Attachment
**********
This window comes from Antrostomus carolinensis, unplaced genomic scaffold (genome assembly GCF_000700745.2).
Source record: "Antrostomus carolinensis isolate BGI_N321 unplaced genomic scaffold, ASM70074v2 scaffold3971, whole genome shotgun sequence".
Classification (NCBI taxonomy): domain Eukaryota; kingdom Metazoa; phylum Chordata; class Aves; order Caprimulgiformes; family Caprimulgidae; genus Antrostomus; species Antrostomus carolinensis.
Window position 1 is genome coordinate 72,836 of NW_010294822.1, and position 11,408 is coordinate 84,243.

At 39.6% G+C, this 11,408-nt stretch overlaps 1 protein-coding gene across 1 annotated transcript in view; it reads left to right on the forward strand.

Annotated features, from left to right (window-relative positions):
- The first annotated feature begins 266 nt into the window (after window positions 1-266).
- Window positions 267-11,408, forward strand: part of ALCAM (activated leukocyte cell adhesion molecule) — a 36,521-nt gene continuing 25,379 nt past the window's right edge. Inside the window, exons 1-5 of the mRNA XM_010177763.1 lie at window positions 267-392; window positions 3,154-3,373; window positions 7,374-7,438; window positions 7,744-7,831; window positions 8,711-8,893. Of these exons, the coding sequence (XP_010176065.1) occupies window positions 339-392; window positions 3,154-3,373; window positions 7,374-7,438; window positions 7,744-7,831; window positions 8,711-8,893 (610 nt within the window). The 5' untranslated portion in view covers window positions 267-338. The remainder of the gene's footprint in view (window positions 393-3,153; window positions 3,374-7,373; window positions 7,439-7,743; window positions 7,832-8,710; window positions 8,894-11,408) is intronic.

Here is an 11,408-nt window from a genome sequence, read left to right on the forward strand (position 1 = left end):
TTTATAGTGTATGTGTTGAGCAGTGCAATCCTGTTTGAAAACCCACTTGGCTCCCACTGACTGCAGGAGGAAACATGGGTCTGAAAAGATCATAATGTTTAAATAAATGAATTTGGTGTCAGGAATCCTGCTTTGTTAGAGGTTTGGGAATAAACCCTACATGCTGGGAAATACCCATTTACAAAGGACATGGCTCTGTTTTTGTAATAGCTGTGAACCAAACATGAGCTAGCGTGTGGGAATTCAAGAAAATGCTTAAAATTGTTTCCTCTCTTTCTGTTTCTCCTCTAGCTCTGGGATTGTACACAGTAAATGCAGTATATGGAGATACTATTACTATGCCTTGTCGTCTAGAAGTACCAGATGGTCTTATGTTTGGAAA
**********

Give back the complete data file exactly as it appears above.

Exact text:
This window comes from Antrostomus carolinensis, unplaced genomic scaffold (genome assembly GCF_000700745.2).
Source record: "Antrostomus carolinensis isolate BGI_N321 unplaced genomic scaffold, ASM70074v2 scaffold3971, whole genome shotgun sequence".
Classification (NCBI taxonomy): domain Eukaryota; kingdom Metazoa; phylum Chordata; class Aves; order Caprimulgiformes; family Caprimulgidae; genus Antrostomus; species Antrostomus carolinensis.
Window position 1 is genome coordinate 72,836 of NW_010294822.1, and position 11,408 is coordinate 84,243.

At 39.6% G+C, this 11,408-nt stretch overlaps 1 protein-coding gene across 1 annotated transcript in view; it reads left to right on the forward strand.

Annotated features, from left to right (window-relative positions):
- The first annotated feature begins 266 nt into the window (after window positions 1-266).
- Window positions 267-11,408, forward strand: part of ALCAM (activated leukocyte cell adhesion molecule) — a 36,521-nt gene continuing 25,379 nt past the window's right edge. Inside the window, exons 1-5 of the mRNA XM_010177763.1 lie at window positions 267-392; window positions 3,154-3,373; window positions 7,374-7,438; window positions 7,744-7,831; window positions 8,711-8,893. Of these exons, the coding sequence (XP_010176065.1) occupies window positions 339-392; window positions 3,154-3,373; window positions 7,374-7,438; window positions 7,744-7,831; window positions 8,711-8,893 (610 nt within the window). The 5' untranslated portion in view covers window positions 267-338. The remainder of the gene's footprint in view (window positions 393-3,153; window positions 3,374-7,373; window positions 7,439-7,743; window positions 7,832-8,710; window positions 8,894-11,408) is intronic.

Here is an 11,408-nt window from a genome sequence, read left to right on the forward strand (position 1 = left end):
TTTATAGTGTATGTGTTGAGCAGTGCAATCCTGTTTGAAAACCCACTTGGCTCCCACTGACTGCAGGAGGAAACATGGGTCTGAAAAGATCATAATGTTTAAATAAATGAATTTGGTGTCAGGAATCCTGCTTTGTTAGAGGTTTGGGAATAAACCCTACATGCTGGGAAATACCCATTTACAAAGGACATGGCTCTGTTTTTGTAATAGCTGTGAACCAAACATGAGCTAGCGTGTGGGAATTCAAGAAAATGCTTAAAATTGTTTCCTCTCTTTCTGTTTCTCCTCTAGCTCTGGGATTGTACACAGTAAATGCAGTATATGGAGATACTATTACTATGCCTTGTCGTCTAGAAGTACCAGATGGTCTTATGTTTGGAAA